Christmas is a time when we can rediscover and reconnect with the innocence that is inside each one of us and allow ourselves to become more open. When we do so, we start to see the innocence in everyone around us and we become more kind and compassionate.
Our hearts are breaking, God, as our nation buries innocent children and brave teachers. The loss is overwhelming. Send comfort and strength, God, to grieving parents, to siblings, family and friends in this time of shock and mourning.
Mike Huckabee, Bryan Fischer and Sam Morris, you certainly have the right and the freedom to advocate your positions in a manner of your choice. This time, though, reasonable people, people who are disgusted with the senseless, painful and nation-shattering violence have had enough.
In my gloom, I remembered A Letter to a Friend by Fra Giovanni. Years ago, I was so overwhelmed by its beauty I used it as a concept for a Christmas card.
Dear God, guide us to talk, act and believe that we are all one family of humanity. Dear God, help us think, speak and act peace every moment of the day.
My friend, colleague and leader in the Presbyterian Church (USA), Landon Whitsitt, is collecting sermons, prayers and other liturgical resources. He will compile it and make it available for free via e-reader download.
I need to believe, just like my grandfather did the night before his passing. Just like every other person crouched by their bedside, standing in a great hall, or sitting in a church pew needs to believe. It may be different than how my Catholic wife does it, but tonight, I will pray.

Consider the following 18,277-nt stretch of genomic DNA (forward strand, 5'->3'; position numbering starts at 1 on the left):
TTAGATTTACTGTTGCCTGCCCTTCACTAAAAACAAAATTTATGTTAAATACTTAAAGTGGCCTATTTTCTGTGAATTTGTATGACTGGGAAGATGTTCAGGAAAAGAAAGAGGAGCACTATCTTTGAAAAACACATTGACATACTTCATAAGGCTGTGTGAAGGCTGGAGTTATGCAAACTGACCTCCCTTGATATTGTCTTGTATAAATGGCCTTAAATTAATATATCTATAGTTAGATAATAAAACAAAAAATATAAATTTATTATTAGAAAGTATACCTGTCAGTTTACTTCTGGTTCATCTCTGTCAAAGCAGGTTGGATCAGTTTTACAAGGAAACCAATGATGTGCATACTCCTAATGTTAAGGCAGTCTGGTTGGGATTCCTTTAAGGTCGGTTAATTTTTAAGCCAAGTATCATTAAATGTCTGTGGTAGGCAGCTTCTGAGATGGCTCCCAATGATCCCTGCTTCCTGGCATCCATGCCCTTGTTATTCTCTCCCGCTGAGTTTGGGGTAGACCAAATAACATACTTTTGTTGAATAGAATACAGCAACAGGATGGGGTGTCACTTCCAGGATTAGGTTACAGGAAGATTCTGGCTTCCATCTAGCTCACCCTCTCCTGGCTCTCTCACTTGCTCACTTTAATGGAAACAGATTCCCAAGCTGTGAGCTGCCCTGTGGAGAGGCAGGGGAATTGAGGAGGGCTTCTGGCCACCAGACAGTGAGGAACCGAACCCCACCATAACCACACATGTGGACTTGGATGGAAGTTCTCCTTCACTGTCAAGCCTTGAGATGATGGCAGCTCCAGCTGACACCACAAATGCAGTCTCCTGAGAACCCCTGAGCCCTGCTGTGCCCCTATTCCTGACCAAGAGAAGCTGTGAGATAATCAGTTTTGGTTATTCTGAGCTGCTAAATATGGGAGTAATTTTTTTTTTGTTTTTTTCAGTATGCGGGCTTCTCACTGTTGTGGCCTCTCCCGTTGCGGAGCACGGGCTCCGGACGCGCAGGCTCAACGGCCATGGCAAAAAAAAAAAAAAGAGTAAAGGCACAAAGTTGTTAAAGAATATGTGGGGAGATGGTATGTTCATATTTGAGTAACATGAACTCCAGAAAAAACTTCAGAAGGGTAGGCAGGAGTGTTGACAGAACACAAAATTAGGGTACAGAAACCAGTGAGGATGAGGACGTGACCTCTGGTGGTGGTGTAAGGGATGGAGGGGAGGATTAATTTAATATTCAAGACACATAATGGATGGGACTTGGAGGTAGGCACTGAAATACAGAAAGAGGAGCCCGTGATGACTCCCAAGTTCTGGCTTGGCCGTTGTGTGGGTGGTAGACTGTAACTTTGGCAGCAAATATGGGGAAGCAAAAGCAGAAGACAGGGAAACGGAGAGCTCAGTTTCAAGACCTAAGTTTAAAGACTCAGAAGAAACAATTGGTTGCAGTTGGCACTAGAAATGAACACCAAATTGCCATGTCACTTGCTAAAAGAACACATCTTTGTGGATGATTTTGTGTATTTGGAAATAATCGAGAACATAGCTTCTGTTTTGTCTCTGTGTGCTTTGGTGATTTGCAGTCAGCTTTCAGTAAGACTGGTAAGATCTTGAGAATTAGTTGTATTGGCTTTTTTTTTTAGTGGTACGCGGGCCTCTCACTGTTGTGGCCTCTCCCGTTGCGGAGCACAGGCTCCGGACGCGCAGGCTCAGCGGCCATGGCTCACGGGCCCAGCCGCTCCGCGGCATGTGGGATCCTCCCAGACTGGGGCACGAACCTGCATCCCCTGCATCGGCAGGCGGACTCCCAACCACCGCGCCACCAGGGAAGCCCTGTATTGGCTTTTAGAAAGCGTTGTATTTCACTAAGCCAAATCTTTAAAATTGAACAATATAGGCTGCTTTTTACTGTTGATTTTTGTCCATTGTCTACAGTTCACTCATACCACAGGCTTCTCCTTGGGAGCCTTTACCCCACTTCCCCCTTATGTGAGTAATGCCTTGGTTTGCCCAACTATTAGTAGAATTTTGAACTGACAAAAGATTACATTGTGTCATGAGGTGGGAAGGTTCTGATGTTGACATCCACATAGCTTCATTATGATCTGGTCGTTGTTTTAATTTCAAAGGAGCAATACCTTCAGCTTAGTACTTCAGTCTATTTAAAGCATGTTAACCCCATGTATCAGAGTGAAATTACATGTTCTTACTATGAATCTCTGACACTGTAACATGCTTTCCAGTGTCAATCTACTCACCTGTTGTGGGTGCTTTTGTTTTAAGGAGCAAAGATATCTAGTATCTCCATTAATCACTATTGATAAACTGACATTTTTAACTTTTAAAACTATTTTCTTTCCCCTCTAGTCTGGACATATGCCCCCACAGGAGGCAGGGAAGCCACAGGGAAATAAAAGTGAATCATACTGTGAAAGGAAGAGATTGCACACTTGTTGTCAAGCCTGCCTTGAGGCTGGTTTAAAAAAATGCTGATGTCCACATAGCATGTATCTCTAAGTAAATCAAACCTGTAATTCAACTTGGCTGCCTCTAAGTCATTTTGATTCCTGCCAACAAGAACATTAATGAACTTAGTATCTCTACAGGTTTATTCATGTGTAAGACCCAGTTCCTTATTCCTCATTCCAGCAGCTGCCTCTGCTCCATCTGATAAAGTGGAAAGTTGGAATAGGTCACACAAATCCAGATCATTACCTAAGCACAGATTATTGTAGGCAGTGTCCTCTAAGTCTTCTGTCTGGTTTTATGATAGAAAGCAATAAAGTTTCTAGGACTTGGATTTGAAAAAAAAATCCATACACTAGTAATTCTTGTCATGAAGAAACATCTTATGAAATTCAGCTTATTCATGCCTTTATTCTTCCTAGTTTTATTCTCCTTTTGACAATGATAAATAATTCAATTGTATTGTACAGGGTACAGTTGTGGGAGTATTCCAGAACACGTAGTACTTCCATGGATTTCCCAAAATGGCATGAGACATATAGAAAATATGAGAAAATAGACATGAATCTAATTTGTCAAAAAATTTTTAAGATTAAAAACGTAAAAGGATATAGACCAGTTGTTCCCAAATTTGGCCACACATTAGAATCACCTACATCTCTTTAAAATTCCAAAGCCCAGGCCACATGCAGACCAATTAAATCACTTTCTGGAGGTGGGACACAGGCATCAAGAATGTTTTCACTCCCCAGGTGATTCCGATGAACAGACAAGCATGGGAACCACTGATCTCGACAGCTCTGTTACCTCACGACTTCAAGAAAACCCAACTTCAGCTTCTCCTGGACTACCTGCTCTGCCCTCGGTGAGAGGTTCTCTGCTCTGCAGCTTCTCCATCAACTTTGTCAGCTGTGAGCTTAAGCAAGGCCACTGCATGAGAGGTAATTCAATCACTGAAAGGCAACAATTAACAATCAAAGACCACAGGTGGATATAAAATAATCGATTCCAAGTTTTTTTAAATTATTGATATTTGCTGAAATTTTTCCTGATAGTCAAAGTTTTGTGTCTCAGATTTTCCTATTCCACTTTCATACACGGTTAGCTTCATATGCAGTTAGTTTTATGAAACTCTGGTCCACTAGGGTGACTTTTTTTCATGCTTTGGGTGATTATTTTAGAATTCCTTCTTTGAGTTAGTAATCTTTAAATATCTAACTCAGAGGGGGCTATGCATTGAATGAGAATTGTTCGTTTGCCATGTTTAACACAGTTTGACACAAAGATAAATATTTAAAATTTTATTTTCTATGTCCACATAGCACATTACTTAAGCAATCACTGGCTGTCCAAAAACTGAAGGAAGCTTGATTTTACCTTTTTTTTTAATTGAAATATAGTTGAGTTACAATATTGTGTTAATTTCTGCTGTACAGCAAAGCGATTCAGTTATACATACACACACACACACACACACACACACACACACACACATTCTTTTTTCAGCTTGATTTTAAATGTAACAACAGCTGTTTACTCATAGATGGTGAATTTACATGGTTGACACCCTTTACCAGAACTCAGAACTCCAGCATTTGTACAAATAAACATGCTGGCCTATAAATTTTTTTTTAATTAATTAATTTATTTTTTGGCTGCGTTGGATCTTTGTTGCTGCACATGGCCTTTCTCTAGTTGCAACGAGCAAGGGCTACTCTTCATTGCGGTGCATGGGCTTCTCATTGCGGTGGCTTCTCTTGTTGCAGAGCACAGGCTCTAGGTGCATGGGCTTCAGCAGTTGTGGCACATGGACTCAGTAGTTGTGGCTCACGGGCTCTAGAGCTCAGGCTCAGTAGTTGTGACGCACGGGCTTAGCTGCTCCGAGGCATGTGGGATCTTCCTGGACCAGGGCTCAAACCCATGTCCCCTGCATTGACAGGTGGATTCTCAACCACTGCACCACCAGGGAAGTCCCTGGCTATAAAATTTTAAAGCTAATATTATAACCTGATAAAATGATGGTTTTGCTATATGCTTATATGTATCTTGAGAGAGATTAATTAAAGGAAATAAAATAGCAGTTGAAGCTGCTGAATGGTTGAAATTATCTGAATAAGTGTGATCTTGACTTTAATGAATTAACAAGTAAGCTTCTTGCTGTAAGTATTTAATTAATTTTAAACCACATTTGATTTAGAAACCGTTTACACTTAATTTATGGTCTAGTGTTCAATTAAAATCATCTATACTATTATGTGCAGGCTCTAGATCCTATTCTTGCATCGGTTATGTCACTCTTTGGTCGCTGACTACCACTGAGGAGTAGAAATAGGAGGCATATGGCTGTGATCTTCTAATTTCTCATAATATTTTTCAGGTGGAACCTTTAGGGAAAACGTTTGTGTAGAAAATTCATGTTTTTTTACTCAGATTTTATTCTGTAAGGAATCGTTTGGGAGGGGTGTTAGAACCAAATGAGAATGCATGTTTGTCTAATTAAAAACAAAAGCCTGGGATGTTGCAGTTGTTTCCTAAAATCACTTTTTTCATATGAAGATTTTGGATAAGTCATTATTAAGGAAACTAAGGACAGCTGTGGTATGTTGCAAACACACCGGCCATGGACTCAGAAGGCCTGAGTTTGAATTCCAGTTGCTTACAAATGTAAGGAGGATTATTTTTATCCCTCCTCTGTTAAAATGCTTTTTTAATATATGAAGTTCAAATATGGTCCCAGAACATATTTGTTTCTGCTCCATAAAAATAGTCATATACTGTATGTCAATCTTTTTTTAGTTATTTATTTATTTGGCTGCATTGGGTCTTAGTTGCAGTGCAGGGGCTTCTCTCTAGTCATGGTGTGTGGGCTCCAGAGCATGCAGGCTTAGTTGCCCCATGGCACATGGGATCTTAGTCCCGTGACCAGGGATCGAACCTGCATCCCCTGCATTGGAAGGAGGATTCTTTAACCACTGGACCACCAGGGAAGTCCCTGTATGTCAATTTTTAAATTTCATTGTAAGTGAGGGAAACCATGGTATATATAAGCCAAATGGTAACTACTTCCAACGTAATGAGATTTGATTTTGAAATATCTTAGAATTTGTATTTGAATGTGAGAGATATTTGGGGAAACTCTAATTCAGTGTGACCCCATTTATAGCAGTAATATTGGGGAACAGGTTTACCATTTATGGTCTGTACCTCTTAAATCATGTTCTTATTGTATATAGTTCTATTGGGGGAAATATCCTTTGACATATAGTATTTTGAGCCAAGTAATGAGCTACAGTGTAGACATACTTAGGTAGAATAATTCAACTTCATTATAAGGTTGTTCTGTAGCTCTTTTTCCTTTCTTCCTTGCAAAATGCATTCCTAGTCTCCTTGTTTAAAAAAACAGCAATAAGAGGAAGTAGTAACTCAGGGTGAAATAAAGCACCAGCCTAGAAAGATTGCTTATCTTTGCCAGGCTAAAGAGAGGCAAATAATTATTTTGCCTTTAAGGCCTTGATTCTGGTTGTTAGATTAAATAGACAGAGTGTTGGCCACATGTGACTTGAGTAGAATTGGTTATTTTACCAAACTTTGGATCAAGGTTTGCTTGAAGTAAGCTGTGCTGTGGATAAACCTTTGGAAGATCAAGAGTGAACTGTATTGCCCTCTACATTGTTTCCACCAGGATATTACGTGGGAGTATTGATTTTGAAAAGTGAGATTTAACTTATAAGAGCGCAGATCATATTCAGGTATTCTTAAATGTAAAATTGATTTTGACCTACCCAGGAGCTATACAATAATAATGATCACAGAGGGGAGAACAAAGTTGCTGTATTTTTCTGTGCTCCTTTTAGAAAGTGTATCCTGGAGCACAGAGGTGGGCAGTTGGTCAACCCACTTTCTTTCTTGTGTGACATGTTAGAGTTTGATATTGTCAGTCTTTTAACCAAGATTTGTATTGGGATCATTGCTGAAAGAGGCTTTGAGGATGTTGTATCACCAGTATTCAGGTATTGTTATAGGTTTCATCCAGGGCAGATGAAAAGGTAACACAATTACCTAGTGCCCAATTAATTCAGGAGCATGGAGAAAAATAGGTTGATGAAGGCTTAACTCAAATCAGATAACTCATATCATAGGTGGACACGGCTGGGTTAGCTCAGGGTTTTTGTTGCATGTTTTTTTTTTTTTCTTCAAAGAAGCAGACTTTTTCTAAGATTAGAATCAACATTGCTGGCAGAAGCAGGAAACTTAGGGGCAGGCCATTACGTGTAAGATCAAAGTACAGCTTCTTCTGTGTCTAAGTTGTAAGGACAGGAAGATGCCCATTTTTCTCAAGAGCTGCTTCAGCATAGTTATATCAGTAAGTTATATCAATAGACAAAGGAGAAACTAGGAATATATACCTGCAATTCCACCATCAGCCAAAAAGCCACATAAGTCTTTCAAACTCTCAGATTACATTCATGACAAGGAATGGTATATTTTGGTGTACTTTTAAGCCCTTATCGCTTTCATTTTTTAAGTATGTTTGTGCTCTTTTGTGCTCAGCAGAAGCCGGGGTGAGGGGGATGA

How awful that of all the things people could be blaming for this tragedy, whether it be lax gun control laws, poor mental health services or a failure of serious attention paid to troubled youth, this was where the fault fell.
You and I agree on the fact that faith can play an important role in people's lives. Where we disagree is in your assertion that to not believe in God is to put society on a path toward the kind of senseless murder we saw on Friday.
What is the answer to this madness? What can be done to stop such senseless violence? Would that the answer was as easy as gun control. How great it would be if that could change such a systemic problem.
In our grief over the tragic loss of these beautiful lives we may find solace in knowing that no evil, not even death itself can harm their immortal souls. For they are forever the precious children of our Lord.
Our tradition teaches that we "do not offer comfort when their dead lie before them." But the time is also here for a serious national conversation. We need to ask ourselves [if] we can say, as did Joseph, "I am your brother."
Why do such unspeakable tragedies take place to begin with? Hinduism, like other spiritual traditions, offers us a great deal of philosophical insight to grapple with the question.
Let us walk away from the broods of vipers -- the sin in our lives. Let us have courage and do what we know is right. In this Advent season let us live the Resurrection that the Child we wait for has invited us into.
Let us celebrate the innocence of those who will not celebrate Christmas this year because of the Connecticut shooting. Let us dedicate ourselves to making this country a safer place for our children. Let us pray to God, no matter what our religious persuasion, for peace and comfort.
Today, as we look at the faces of the 27 innocent souls who were gunned down, I hear and see calls to prayer all over the television and social media, but I wonder what it all really means. Will our prayers lead to some type of change? What are we praying for? Who are we praying to?